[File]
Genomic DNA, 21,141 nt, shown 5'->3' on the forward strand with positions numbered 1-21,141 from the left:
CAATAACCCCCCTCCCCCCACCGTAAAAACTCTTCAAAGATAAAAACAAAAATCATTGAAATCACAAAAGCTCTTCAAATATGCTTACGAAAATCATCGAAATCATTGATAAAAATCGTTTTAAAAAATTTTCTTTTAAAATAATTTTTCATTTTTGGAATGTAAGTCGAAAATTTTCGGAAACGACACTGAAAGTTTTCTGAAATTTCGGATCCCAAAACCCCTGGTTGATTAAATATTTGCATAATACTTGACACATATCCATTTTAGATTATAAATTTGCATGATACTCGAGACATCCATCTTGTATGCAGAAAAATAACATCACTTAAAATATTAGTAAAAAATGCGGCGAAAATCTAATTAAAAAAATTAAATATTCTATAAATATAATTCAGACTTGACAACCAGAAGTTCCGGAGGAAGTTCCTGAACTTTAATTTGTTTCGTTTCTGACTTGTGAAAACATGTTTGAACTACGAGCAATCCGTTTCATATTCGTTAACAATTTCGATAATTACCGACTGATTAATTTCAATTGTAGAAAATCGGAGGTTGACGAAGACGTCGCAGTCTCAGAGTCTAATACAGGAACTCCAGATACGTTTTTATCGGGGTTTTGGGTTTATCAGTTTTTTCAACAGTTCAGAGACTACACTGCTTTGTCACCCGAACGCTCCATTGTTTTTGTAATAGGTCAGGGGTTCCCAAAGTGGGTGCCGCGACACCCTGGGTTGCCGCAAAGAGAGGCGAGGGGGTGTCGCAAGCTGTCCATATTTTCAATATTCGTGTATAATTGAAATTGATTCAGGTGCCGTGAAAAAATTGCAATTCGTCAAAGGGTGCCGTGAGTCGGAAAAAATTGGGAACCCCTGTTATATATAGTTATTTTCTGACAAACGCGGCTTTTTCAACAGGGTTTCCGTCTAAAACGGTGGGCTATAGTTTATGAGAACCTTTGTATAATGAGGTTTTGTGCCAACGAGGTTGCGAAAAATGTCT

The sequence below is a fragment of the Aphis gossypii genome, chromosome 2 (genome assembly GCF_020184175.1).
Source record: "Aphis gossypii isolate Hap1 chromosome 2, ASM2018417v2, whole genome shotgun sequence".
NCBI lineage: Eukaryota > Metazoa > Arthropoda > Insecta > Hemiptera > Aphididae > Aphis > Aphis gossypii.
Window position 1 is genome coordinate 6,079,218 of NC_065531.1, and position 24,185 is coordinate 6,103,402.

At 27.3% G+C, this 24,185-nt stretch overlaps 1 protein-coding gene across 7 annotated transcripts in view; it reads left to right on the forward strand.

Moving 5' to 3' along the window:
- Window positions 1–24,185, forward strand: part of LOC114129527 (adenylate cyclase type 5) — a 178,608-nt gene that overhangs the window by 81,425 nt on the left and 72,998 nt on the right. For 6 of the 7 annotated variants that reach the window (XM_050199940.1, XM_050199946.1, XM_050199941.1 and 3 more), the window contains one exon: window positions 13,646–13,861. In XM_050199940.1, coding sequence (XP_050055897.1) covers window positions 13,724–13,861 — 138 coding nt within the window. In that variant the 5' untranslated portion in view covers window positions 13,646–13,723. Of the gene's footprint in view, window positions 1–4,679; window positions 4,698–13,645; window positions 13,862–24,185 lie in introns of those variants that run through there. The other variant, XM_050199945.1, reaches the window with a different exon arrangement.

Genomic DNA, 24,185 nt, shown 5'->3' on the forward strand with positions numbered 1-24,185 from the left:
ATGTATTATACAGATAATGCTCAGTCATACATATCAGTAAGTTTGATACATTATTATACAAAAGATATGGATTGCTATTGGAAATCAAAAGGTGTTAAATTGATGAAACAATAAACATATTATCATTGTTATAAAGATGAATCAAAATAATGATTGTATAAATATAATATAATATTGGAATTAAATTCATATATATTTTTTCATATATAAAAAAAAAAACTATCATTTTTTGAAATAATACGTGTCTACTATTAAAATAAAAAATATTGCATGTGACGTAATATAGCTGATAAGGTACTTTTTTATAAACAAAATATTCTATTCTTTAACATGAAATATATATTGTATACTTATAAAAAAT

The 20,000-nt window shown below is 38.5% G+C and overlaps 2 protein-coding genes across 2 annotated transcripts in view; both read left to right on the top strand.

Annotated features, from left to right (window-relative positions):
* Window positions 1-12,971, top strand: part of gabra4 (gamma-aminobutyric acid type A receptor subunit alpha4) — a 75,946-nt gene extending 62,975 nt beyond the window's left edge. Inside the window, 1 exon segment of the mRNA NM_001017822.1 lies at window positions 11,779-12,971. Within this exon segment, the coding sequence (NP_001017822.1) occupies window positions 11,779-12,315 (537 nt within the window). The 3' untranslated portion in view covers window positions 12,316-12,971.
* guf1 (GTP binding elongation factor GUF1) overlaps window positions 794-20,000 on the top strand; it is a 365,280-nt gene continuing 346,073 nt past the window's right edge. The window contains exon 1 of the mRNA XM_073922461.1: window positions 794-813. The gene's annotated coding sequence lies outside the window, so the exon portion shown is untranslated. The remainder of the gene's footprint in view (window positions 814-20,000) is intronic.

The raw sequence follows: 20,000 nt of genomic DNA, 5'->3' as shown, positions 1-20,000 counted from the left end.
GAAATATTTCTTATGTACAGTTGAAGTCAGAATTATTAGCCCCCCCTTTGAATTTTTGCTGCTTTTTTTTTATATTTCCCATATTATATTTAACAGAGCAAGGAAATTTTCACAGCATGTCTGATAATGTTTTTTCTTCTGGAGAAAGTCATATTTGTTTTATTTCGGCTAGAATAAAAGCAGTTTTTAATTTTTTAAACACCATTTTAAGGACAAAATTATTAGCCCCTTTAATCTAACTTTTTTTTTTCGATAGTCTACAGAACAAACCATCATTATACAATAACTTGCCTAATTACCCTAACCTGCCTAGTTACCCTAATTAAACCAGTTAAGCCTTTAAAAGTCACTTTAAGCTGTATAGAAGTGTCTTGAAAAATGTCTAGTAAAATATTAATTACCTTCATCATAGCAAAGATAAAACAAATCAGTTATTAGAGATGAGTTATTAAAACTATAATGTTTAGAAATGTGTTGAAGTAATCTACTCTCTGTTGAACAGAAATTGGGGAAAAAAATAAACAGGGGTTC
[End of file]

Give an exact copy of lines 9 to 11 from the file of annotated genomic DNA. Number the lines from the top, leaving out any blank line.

- Window positions 1–24,185, forward strand: part of LOC114129527 (adenylate cyclase type 5) — a 178,608-nt gene that overhangs the window by 81,425 nt on the left and 72,998 nt on the right. For 6 of the 7 annotated variants that reach the window (XM_050199940.1, XM_050199946.1, XM_050199941.1 and 3 more), the window contains one exon: window positions 13,646–13,861. In XM_050199940.1, coding sequence (XP_050055897.1) covers window positions 13,724–13,861 — 138 coding nt within the window. In that variant the 5' untranslated portion in view covers window positions 13,646–13,723. Of the gene's footprint in view, window positions 1–4,679; window positions 4,698–13,645; window positions 13,862–24,185 lie in introns of those variants that run through there. The other variant, XM_050199945.1, reaches the window with a different exon arrangement.

Genomic DNA, 24,185 nt, shown 5'->3' on the forward strand with positions numbered 1-24,185 from the left:
ATGTATTATACAGATAATGCTCAGTCATACATATCAGTAAGTTTGATACATTATTATACAAAAGATATGGATTGCTATTGGAAATCAAAAGGTGTTAAATTGATGAAACAATAAACATATTATCATTGTTATAAAGATGAATCAAAATAATGATTGTATAAATATAATATAATATTGGAATTAAATTCATATATATTTTTTCATATATAAAAAAAAAAACTATCATTTTTTGAAATAATACGTGTCTACTATTAAAATAAAAAATATTGCATGTGACGTAATATAGCTGATAAGGTACTTTTTTATAAACAAAATATTCTATTCTTTAACATGAAATATATATTGTATACTTATAAAAAAT